Questions that have always intrigued you about the world will appear in this, your section,
and be answered by other readers. Please address your answers and questions to ‘curiosities’.
Why in most communities in the world do women live longer than men?
According to Roy Collins of Oxford University (New Scientist, 23 October 1993) sex chromosomes, pregnancy, gluttony and male genitalia may all have their part to play.
He writes: ‘Mammalian females possess two X chromosomes, males only one... when something goes wrong with a woman’s X chromosome she has a spare one in reserve. A man has nothing. Disorders like haemophilia that are caused by faults on the X chromosome are therefore more common in males. Such diseases are rare and cannot alone explain the gender gap, but it may be that X chromosome faults contribute to disease more subtly.’
And, he continues, ‘As if dodgy sex chromosomes are not enough, there are the testicles. Recent scientific concern with the male genitalia has centred around the woefully declining sperm count of the human male. Little attention has been paid to the potential benefit of having no testicles at all. Yet an extraordinary “natural experiment” in a Kansas mental hospital early this century found that patients who were castrated (in the dubious hope of controlling their violent behaviour) lived far longer – on average to 69 years of age whereas intact males managed a mere 56. Perhaps thankfully, these results have never been replicated but it is well known that castration increases the lifespan of other male mammals.’
Collins goes on to point out that: ‘Gluttony, in the shape of heart disease, kills more men than women.’ This may be because women are better at storing nutrients such as cholesterol in the body and it means they are better than men at coping with the excesses of a modern Western diet.
Then there are reckless male lifestyles. ‘Men overeat more than women, and visit the doctor less. Throw in the odd war, murder, suicide and motor accident (in all of which men figure more prominently) and one can begin to see what is going on,’ says Collins.
He concludes that the main reason that women are living longer than they used to is because they are having fewer children. ‘Compared with the death rates of 60 or 70 years ago, today’s figures show a sharp decline in female deaths during the childbearing years. Nowadays female death rates are lower than males in every single age group.’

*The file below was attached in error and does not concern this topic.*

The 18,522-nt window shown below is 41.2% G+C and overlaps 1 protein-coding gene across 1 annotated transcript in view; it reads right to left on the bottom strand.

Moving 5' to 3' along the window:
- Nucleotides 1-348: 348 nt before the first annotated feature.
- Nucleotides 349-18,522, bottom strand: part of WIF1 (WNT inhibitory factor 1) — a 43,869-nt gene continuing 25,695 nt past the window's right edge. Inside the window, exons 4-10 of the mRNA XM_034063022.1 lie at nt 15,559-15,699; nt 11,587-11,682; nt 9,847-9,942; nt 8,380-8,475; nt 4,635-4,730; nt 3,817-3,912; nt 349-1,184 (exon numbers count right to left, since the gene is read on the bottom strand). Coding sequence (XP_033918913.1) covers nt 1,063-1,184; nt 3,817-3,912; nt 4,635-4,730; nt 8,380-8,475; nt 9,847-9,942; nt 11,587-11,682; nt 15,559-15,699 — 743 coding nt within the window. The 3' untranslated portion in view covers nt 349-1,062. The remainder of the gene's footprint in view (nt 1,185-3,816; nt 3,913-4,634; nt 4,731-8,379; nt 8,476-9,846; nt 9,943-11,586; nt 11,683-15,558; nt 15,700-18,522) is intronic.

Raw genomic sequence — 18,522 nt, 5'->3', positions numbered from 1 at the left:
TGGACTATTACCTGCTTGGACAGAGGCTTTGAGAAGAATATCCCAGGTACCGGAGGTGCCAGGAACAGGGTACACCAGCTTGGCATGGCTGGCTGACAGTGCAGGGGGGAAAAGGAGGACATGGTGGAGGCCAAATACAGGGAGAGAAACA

C Frank Fischl
Is there an organization that collects medical goods (not drugs) past their expiry date?
Out-of-date medical equipment (not drugs) can be used for Afghanistan and other countries by Jacob’s Well Appeal (Registered Charity No. 515235), Dr B Benyon, 2 Ladygate, Beverley, Hull, HU 17 8BH, England. Tel: 01482 881162, Fax: 01482 865452. Or for Bosnian refugees by Dr J Fennell, NW Refugee Aid, 16 Birch Grove, Ashton in Wakefield, WN4 OQZ, England. Tel: 01942 274546.
Intercare sends medical supplies to small rural hospitals and clinics in seven African countries. It does so by collecting unused in-date drugs packaged as samples, together with discarded medical equipment, which it carefully sorts and dispatches. The address is: 49 Melton Road, Leicester, LE4 6PN, England. Tel: 0116 266 7326. Collection of items can be arranged.
St Helens, England
awaiting your answers
When I donate blood am I doing myself any good – apart from the good feeling I get from the belief that I am helping other people? Is there any modern research on this?
How much energy is needed to manufacture an average-sized car?
If you have any questions or answers please send them to Curiosities, New Internationalist, 55 Rectory Road, Oxford OX4 1BW, UK, or to your local NI office (see inside front cover for addresses).
THE VIEWS EXPRESSED IN THIS SECTION ARE NOT NECESSARILY THOSE OF NI.
©Copyright: New Internationalist 1996